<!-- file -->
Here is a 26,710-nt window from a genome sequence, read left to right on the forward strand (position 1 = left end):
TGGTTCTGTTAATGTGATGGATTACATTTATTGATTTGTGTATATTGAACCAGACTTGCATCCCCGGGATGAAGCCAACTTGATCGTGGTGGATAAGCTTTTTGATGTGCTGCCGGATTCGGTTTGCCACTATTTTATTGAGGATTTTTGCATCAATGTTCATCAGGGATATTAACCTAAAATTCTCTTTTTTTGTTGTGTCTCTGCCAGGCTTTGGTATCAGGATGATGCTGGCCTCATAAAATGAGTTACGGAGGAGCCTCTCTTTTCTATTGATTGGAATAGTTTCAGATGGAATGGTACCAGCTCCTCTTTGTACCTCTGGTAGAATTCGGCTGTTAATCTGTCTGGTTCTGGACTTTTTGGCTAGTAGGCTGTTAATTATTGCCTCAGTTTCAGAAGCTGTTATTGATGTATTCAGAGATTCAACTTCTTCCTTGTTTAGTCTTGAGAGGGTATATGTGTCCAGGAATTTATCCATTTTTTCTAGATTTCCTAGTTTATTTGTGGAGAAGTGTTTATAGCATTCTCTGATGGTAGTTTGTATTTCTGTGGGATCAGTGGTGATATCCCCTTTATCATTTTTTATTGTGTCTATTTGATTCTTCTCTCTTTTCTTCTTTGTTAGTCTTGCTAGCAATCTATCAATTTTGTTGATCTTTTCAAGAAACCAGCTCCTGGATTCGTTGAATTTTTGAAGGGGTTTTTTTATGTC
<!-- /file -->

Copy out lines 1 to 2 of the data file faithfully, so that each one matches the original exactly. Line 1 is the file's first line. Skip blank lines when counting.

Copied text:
Here is a 26,710-nt window from a genome sequence, read left to right on the forward strand (position 1 = left end):
TGGTTCTGTTAATGTGATGGATTACATTTATTGATTTGTGTATATTGAACCAGACTTGCATCCCCGGGATGAAGCCAACTTGATCGTGGTGGATAAGCTTTTTGATGTGCTGCCGGATTCGGTTTGCCACTATTTTATTGAGGATTTTTGCATCAATGTTCATCAGGGATATTAACCTAAAATTCTCTTTTTTTGTTGTGTCTCTGCCAGGCTTTGGTATCAGGATGATGCTGGCCTCATAAAATGAGTTACGGAGGAGCCTCTCTTTTCTATTGATTGGAATAGTTTCAGATGGAATGGTACCAGCTCCTCTTTGTACCTCTGGTAGAATTCGGCTGTTAATCTGTCTGGTTCTGGACTTTTTGGCTAGTAGGCTGTTAATTATTGCCTCAGTTTCAGAAGCTGTTATTGATGTATTCAGAGATTCAACTTCTTCCTTGTTTAGTCTTGAGAGGGTATATGTGTCCAGGAATTTATCCATTTTTTCTAGATTTCCTAGTTTATTTGTGGAGAAGTGTTTATAGCATTCTCTGATGGTAGTTTGTATTTCTGTGGGATCAGTGGTGATATCCCCTTTATCATTTTTTATTGTGTCTATTTGATTCTTCTCTCTTTTCTTCTTTGTTAGTCTTGCTAGCAATCTATCAATTTTGTTGATCTTTTCAAGAAACCAGCTCCTGGATTCGTTGAATTTTTGAAGGGGTTTTTTTATGTC